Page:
Having a dive buddy is helpful when diving this remotely, with this much current, and the bottomless depths. The big blue is not too far away, and unless your dive master takes you there, you don’t want to go and be separated from your group. The big blue can be really disorienting with no bottom and nothing but blue, blue, blue. I had a fellow photographer for a buddy, and we kept an eye on each other, but photographers never dive right next to their buddy. Sometimes we were close, especially if conditions warranted it, but mostly we kept each other in sight while looking for cool animals to take pictures of. It worked out well.
Going so remote and to locations with endless big blue is not for beginners. There are no beginner dive sites in this Archipelago. I am not a professional, but I have 30 plus years of experience in the water. Sometimes I might be just a little bit too comfortable in the water, but not at these dive sites. You must keep in mind that sites like this can be cold, can have down currents, up currents, strong currents, and surge. Several people got lost this trip, meaning losing their dive group. At that point, you must surface. Not being able to see any other divers is not good. The Revillagigedos is not the place for solo diving.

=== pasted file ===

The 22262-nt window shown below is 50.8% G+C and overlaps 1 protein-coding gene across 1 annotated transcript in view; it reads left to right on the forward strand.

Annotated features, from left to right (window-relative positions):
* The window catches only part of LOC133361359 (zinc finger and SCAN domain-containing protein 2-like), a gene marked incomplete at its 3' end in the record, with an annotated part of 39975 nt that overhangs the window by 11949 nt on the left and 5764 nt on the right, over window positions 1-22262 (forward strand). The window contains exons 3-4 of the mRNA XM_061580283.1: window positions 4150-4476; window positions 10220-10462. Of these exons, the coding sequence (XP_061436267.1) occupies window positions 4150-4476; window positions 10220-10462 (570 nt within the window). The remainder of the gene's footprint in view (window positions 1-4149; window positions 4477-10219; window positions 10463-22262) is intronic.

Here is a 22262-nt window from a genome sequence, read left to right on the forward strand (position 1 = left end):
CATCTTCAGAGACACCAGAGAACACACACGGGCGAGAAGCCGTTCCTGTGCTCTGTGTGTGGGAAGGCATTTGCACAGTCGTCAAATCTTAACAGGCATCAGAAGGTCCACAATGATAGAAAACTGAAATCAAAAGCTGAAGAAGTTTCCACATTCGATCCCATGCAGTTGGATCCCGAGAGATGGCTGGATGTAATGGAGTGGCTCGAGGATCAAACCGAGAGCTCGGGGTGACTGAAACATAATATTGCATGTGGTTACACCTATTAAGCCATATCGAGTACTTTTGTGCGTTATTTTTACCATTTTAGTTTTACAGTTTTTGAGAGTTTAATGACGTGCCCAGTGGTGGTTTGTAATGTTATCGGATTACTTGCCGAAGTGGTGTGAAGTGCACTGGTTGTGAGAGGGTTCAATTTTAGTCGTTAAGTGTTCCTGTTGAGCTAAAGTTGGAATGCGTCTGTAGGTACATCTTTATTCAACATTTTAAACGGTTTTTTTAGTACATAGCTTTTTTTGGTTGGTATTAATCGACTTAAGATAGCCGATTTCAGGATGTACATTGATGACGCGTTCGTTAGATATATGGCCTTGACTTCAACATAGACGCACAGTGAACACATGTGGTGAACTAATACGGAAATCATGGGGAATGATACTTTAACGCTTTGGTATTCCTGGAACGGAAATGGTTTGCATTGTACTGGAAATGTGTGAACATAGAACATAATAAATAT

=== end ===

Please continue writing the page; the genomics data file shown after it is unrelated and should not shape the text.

But I digress! Going remote can be a great experience. I love the privacy and silence from my phone and the internet, but I remind myself often that it is not a place for any kind of accident. I try to be very careful when I go remote!
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Another fantastic Solo Trip with Ray of Hope Expeditions and Dr Andrea Marshall, Queen of Mantas!
I love to travel solo, but traveling solo doesn’t have to mean traveling alone! When I travel solo I never feel “lonely” because there are so many new people to watch, to meet, and to talk to. My volunteer/citizen science adventures have introduced me to people who share my passion. As a result, I have friends all over the world! I was the oldest volunteer on my All Out Africa volunteer trip to Mozambique in 2012, but I remain in touch with, and have seen, my fellow volunteers because we bonded during our shared experience. I have friends I met on other trips who are older than I am. Meeting and working with people who share your passions is exhilarating no matter what your age, nationality, or religion. Doing citizen science with Ray of Hope Expeditions makes me feel good about myself, knowing I am trying to make a difference.